WHY MAKE A WILL?
And there are many reasons why it should be professionally written too:
- Your Will may be invalid if it has not been correctly signed and witnessed, as there are strict rules regarding this process.
- An experienced professional Will writer will consider all possible scenarios, even those you have not thought of.
- Most people do not have sufficient knowledge of Testamentary Law to create a Will that does what they want it to do.
- Professional Will writers should have liability insurance to cover any claims.
There are many reasons why it is important to make a Will:
- To ensure your wishes are known and will be carried out.
- To appoint executors to carry out the terms of your Will.
- To protect unmarried partners and make sure they inherit what you intend them to.
- To appoint guardians for your children if they are under 18, until they come of age.
- To protect your beneficiaries from paying unnecessary inheritance tax.
- To specify gifts to family members, friends or charities.
- To ensure that your pets will be rehomed as you would wish.
- To provide for a disabled child or family member from your estate.
- To avoid a lengthy probate process.
Here are a few real life examples of where a professional Will writer could have protected the individuals involved:
The case of Mr and Mrs A and their children
Mr and Mrs A have worked hard and saved all their lives. Their major asset is the family home, which they wish to leave to their children. Mr A dies, leaving his share of the property to Mrs A. Mrs A subsequently needs to go into care and is ‘means tested’ to assess if she can pay for her own care. As the property is now entirely hers, it could potentially be sold to meet her care costs.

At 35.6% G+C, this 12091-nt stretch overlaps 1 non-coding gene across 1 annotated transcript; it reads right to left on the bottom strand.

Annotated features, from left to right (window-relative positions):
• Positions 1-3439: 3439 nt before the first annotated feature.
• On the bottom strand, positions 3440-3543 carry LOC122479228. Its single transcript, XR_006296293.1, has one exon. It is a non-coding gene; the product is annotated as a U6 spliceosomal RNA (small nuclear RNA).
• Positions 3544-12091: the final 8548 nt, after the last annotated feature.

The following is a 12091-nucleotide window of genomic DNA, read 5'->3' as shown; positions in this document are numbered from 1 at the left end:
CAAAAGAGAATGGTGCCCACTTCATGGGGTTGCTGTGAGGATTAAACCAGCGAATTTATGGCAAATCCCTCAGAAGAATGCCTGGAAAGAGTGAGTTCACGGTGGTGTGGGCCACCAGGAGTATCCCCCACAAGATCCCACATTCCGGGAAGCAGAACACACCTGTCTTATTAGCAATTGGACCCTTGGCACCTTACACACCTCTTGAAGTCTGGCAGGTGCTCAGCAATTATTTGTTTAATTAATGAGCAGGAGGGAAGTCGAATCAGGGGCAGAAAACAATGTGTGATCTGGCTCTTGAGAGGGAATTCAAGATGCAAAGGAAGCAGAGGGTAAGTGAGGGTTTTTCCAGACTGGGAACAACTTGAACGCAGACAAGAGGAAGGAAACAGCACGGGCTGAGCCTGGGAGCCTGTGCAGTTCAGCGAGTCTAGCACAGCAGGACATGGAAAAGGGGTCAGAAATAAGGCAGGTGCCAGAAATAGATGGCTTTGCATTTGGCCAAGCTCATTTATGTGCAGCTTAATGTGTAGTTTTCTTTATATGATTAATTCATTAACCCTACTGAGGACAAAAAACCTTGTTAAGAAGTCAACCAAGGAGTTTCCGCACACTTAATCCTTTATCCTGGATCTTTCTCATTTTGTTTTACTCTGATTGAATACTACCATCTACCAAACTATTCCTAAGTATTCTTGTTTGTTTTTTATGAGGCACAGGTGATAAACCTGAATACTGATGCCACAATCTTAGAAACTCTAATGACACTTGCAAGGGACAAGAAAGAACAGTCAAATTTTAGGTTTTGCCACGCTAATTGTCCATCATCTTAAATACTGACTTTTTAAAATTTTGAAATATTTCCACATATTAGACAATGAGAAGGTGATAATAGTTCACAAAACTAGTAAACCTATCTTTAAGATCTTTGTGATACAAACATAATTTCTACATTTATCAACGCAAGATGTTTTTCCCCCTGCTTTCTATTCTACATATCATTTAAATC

This scenario can be avoided in two ways. Firstly, Mr and Mrs A could change the way in which they own the matrimonial home from ‘joint tenants’ to ‘tenants in common’ in equal shares. This means when one dies, their half of the house goes into their estate rather than automatically transferring to their spouse. Secondly, they could include a clause in each Will leaving their share of the property ‘in trust’ for their children (rather than their spouse) whilst allowing the surviving spouse to live in the matrimonial home for the remainder of their life. This means that the share of the property 'in trust' is not included in the means testing for any care that might be needed.
The case of Mr X and his second wife
Mr X, a widower with two children, marries Mrs Y, a divorcee with two children of her own. If either Mr X or Mrs Y were to die leaving everything to their spouse, the surviving spouse could rewrite their Will and disinherit the deceased spouse’s children.
This scenario can be avoided in two ways. Firstly, Mr X and Mrs Y could purchase the matrimonial property in shares, as tenants in common. This means when one dies, their half of the house goes into their estate rather than automatically transferring to their spouse. Secondly, they could include a clause in each Will leaving each spouse’s share of the property in trust for their own children whilst allowing the surviving spouse to live in the property for the remainder of their life.